Friday, July 10, 2009

Obama: No Compromise With Israel--But We'll Work Things Through With Russia And Georgia (Updated)

The US has made clear that there is no compromise in the offing on the issue of the Israeli settlements. Obama's demand for a settlement freeze stands. This, in spite of the fact that there are agreements between Israel and the US in regards to the settlements--agreements that the US has denied by have not addressed head on, in spite of the fact that settlements are arguably not the primary issue in the peace process, in spite of the fact that some of the land under discussion will go to Israel anyway, and in spite of the fact that this is not sovereign Palestinian land (since there has never been a sovereign Palestinian Arab state to begin with).

Yet, when it comes to Russia and its invasion of the sovereign state of Georgia, the kid gloves come on.

Of course, no one is going to confuse Russia with Israel.

Obviously Obama has to be more cautious and diplomatic when speaking to and about Russia. After all, even if Russia is no longer a major superpower, it has proven that it has advanced weaponry that it is more than happy to share with countries in the Middle East, adding to the instability of the area. Also, Russia has plentiful oil reserves that give it an added bargaining chip--and potential threat.

So it is not unexpected that Obama was very cautious when addressing Russia's invasion and occupation of the sovereign state of Georgia:

I won't pretend that the United States and Russia agree on every issue. As President Medvedev indicated, we've had some frank discussions, and there are areas where we still disagree. For instance, we had a frank discussion on Russia -- on Georgia, and I reiterated my firm belief that Georgia's sovereignty and territorial integrity must be respected. Yet even as we work through our disagreements on Georgia's borders, we do agree that no one has an interest in renewed military conflict. And going forward, we must speak candidly to resolve these differences peacefully and constructively.

Yet, if you compare Obama's pacifying words with the reality of what is actually going on, Obama's words about Georgia ignore the reality and are not especially reassuring--especially not to the Georgians. Cathy Young writes in the Wall Street Journal that:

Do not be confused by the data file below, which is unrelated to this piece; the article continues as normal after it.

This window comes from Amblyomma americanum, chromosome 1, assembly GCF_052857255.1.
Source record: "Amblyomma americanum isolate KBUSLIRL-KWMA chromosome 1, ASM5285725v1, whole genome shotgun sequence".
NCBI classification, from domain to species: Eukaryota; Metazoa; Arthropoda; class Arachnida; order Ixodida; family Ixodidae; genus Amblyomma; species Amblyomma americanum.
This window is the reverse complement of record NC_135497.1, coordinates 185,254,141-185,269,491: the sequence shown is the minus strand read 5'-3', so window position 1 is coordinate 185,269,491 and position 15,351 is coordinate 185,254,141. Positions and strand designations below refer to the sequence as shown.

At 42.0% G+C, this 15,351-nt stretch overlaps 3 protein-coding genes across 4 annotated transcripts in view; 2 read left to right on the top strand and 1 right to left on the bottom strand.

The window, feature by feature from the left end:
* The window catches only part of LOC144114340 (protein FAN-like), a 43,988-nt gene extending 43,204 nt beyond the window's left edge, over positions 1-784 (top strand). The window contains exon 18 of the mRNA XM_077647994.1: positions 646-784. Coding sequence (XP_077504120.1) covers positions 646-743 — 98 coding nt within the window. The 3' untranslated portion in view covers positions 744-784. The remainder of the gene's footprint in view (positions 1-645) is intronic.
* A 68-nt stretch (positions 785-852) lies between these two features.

the Russian media are now abuzz with speculation about a new war in Georgia, and some Western analysts are voicing similar concerns. The idea seems insane. Nonetheless, the risk is real.

One danger sign is persistent talk of so-called Georgian aggression against the breakaway regions of Abkhazia and South Ossetia, which Russia recognized as independent states after the war last August. "Georgia is rattling its weapons . . . and has not given up on attempts to solve its territorial problems by any means," Gen. Nikolai Makarov, who commanded Russian troops in Georgia in 2008, told the Novosti news agency on June 17. Similar warnings have been aired repeatedly by the state-controlled media.

Independent Russian commentators, such as columnist Andrei Piontkovsky, note that this has the feel of a propaganda campaign to prepare the public for a second war. Most recently, Moscow has trotted out a Georgian defector, Lt. Alik D. Bzhania, who claims that Georgian President Mikheil Saakashvili "intends to restart the war."

Yet Russia is the one currently engaged in large-scale military exercises in Abkhazia, South Ossetia, and adjacent regions.

In fact, Russia has even gone so far as to make Obama's statement above about Georgia more 'nuanced'. Here is the same quote as above, with the words removed in the Russian translation in bold:

[W]e had a frank discussion on Russia — on Georgia, and I reiterated my firm belief that Georgia’s sovereignty and territorial integrity must be respected. Yet even as we work through our disagreements on Georgia’s borders, we do agree that no one has an interest in renewed military conflict. And going forward, we must speak candidly to resolve these differences peacefully and constructively.

Obama's words are reduced from being diplomatic to being just plain vanilla--but the change from "we do agree that no one has an interest in renewed military conflict," which implies a common understanding to "no one has an interest in renewed military conflict" which implies an opinion shared by Obama alone--should set off some red flags.

This goes to prove once again that these days it just does not pay to be a friend and ally of the US--but being an enemy has plenty of perks.

Just ask Russia (and the Georgians) and Iran (and the protesters) and Chavez (and Honduras) and the Arabs (and Israel).

It's a big bus.

UPDATE: Jennifer Rubin puts my last point better:

It is easy I suppose to “get along” with others when you simply relent on every issue of consequence. Indeed, America can please many nations by letting them run amok, acquire nuclear weapons, threaten their neighbors, oppress dissidents, and engage in other objectionable behaviors. It remains an open question whether the president lacks the understanding to recognize such behavior as objectionable (i.e. if one is a moral relativist, such issues are only differences of opinion) or the will to exert American influence, or the nerve to stand up to criticism, which inevitably follows when America opposes tyrants, bullies, and rogue states.

Crossposted on Soccer Dad

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